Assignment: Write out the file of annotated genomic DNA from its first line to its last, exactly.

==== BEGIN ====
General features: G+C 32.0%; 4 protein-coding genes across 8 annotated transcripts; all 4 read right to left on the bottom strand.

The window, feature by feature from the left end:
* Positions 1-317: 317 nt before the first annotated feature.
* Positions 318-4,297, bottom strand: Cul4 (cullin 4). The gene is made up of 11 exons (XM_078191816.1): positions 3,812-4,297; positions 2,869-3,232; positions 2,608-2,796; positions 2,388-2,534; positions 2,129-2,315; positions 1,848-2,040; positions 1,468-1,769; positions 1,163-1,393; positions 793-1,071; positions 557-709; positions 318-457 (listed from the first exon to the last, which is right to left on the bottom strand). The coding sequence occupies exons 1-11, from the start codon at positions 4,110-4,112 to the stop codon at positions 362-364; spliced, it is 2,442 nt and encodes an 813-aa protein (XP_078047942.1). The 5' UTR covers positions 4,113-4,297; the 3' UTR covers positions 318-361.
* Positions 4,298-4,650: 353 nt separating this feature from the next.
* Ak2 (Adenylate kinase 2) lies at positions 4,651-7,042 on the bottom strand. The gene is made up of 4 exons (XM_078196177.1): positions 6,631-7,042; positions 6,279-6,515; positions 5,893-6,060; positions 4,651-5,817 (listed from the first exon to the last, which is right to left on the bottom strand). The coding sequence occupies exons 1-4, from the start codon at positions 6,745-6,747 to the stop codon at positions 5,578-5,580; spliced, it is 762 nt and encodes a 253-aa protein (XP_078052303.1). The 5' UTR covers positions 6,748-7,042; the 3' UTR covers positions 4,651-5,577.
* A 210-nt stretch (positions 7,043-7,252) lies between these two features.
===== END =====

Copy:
General features: G+C 32.0%; 4 protein-coding genes across 8 annotated transcripts; all 4 read right to left on the bottom strand.

The window, feature by feature from the left end:
* Positions 1-317: 317 nt before the first annotated feature.
* Positions 318-4,297, bottom strand: Cul4 (cullin 4). The gene is made up of 11 exons (XM_078191816.1): positions 3,812-4,297; positions 2,869-3,232; positions 2,608-2,796; positions 2,388-2,534; positions 2,129-2,315; positions 1,848-2,040; positions 1,468-1,769; positions 1,163-1,393; positions 793-1,071; positions 557-709; positions 318-457 (listed from the first exon to the last, which is right to left on the bottom strand). The coding sequence occupies exons 1-11, from the start codon at positions 4,110-4,112 to the stop codon at positions 362-364; spliced, it is 2,442 nt and encodes an 813-aa protein (XP_078047942.1). The 5' UTR covers positions 4,113-4,297; the 3' UTR covers positions 318-361.
* Positions 4,298-4,650: 353 nt separating this feature from the next.
* Ak2 (Adenylate kinase 2) lies at positions 4,651-7,042 on the bottom strand. The gene is made up of 4 exons (XM_078196177.1): positions 6,631-7,042; positions 6,279-6,515; positions 5,893-6,060; positions 4,651-5,817 (listed from the first exon to the last, which is right to left on the bottom strand). The coding sequence occupies exons 1-4, from the start codon at positions 6,745-6,747 to the stop codon at positions 5,578-5,580; spliced, it is 762 nt and encodes a 253-aa protein (XP_078052303.1). The 5' UTR covers positions 6,748-7,042; the 3' UTR covers positions 4,651-5,577.
* A 210-nt stretch (positions 7,043-7,252) lies between these two features.